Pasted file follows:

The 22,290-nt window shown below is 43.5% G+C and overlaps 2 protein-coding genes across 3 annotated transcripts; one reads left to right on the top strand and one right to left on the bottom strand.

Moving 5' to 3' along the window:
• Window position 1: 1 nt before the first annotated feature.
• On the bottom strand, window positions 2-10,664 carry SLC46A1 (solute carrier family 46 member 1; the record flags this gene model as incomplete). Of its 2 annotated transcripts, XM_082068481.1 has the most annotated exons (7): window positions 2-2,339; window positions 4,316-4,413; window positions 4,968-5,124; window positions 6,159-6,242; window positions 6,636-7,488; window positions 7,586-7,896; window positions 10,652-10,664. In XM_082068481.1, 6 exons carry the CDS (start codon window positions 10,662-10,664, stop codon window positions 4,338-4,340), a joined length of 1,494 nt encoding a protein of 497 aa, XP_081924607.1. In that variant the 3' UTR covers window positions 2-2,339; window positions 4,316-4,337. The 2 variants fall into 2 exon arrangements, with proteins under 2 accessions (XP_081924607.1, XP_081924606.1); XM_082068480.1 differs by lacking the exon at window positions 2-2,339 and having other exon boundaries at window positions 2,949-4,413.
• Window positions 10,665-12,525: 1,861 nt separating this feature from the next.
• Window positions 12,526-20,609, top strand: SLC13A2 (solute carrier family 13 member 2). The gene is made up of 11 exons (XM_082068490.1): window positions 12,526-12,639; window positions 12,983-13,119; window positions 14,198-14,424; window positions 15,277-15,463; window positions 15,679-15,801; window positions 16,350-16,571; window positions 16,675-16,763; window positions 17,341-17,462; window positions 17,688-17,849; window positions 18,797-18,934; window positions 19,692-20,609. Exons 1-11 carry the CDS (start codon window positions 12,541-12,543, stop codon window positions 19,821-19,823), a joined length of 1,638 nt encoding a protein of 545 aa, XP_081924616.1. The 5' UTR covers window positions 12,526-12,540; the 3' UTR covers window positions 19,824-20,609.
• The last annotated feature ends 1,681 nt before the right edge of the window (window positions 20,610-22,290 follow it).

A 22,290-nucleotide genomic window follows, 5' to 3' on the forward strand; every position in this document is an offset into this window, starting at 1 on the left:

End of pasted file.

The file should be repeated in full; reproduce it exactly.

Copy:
The 22,290-nt window shown below is 43.5% G+C and overlaps 2 protein-coding genes across 3 annotated transcripts; one reads left to right on the top strand and one right to left on the bottom strand.

Moving 5' to 3' along the window:
• Window position 1: 1 nt before the first annotated feature.
• On the bottom strand, window positions 2-10,664 carry SLC46A1 (solute carrier family 46 member 1; the record flags this gene model as incomplete). Of its 2 annotated transcripts, XM_082068481.1 has the most annotated exons (7): window positions 2-2,339; window positions 4,316-4,413; window positions 4,968-5,124; window positions 6,159-6,242; window positions 6,636-7,488; window positions 7,586-7,896; window positions 10,652-10,664. In XM_082068481.1, 6 exons carry the CDS (start codon window positions 10,662-10,664, stop codon window positions 4,338-4,340), a joined length of 1,494 nt encoding a protein of 497 aa, XP_081924607.1. In that variant the 3' UTR covers window positions 2-2,339; window positions 4,316-4,337. The 2 variants fall into 2 exon arrangements, with proteins under 2 accessions (XP_081924607.1, XP_081924606.1); XM_082068480.1 differs by lacking the exon at window positions 2-2,339 and having other exon boundaries at window positions 2,949-4,413.
• Window positions 10,665-12,525: 1,861 nt separating this feature from the next.
• Window positions 12,526-20,609, top strand: SLC13A2 (solute carrier family 13 member 2). The gene is made up of 11 exons (XM_082068490.1): window positions 12,526-12,639; window positions 12,983-13,119; window positions 14,198-14,424; window positions 15,277-15,463; window positions 15,679-15,801; window positions 16,350-16,571; window positions 16,675-16,763; window positions 17,341-17,462; window positions 17,688-17,849; window positions 18,797-18,934; window positions 19,692-20,609. Exons 1-11 carry the CDS (start codon window positions 12,541-12,543, stop codon window positions 19,821-19,823), a joined length of 1,638 nt encoding a protein of 545 aa, XP_081924616.1. The 5' UTR covers window positions 12,526-12,540; the 3' UTR covers window positions 19,824-20,609.
• The last annotated feature ends 1,681 nt before the right edge of the window (window positions 20,610-22,290 follow it).

A 22,290-nucleotide genomic window follows, 5' to 3' on the forward strand; every position in this document is an offset into this window, starting at 1 on the left: